The Regiments in India: Photographs

Surrey History Centre holds the vast archive of The Queen’s Royal Surrey Regiment and its predecessors, which spans four centuries and occupies 45 metres of shelving in the archive strongrooms.

The regiments served all over the world, in China, India, Africa, and the far East. Through battalion war diaries and private journals, official photograph albums and snaps taken by wide-eyed soldiers, thousands of stories are revealed documenting heroism and disaster, imperial heyday and decline, the trenches on the Western Front, the deserts of the Middle East and the jungles of Burma.

These images show just a sample of the diverse cultures encountered.

In 1825, the Queens and the 31st Foot landed in India for the first time.  Both stayed for 20 years beginning a long association with the sub-continent.  Between 1825 and Indian independence in 1947, the regular battalions of both the Queen’s and the East Surrey Regiments, along with some of their territorial units during World War I, spent a total of 177 years in India.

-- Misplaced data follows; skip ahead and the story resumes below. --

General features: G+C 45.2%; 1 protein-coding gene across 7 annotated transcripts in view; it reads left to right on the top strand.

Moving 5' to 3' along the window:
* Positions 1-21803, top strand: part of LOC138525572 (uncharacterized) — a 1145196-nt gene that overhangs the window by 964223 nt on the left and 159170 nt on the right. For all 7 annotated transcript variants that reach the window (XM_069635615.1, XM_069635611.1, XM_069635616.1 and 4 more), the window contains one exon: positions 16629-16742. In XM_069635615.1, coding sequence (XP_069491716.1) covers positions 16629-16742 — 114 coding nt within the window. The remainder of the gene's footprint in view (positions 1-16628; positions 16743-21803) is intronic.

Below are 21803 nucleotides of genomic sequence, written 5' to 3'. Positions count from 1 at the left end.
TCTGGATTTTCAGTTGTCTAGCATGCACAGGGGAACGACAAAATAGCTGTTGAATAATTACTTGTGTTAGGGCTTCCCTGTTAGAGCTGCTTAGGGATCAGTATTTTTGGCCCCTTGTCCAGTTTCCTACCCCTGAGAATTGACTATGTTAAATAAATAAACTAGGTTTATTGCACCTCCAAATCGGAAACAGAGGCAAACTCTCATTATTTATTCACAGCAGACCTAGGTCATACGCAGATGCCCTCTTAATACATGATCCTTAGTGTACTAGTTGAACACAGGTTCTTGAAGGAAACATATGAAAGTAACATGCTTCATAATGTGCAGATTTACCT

Both regiments took part in the 1st Afghan War of 1839-42 and the 31st Foot in the two campaigns against the Sikhs in 1843 and 1846, gaining the battle honour Sobraon.  The 70th Foot saw action on the North West Frontier during the Mutiny of 1857-9 and later in the 2nd Afghan War of 1879-81.  Both regiments took part in many punitive actions against the tribes along the North West Frontier.

The following portraits of an Indian couple, an Indian man and an Indian woman (1880s) come from an album taken by the 31st Regiment of Foot (later East Surrey Regiment). The 31st Foot were based Calcutta and Allahabad in the 1880s (SHC ref: ESR/2/13/4 p.79) .

Indian_Couple_c_1880s_SHC_Ref_ESR_2_13_4_p75d    Indian_Man_c1880s_SHC_Ref_ESR_2_13_4_p75b    Indian_Woman_c1880s_SHC_Ref_ESR_2_13_4_p79a

Click here to read more about the Queen’s Royal Surrey Regiment.

Click here to read a summary of the arrangement of the records of the Queen’s Royal Surrey Regiment held at the Surrey History Centre.

Click here to see the research guide (pdf) “Tracing military records at Surrey History Centre“.

Click here to find out more about Surrey’s diverse cultures.

Leave a Reply

Your email address will not be published. Required fields are marked *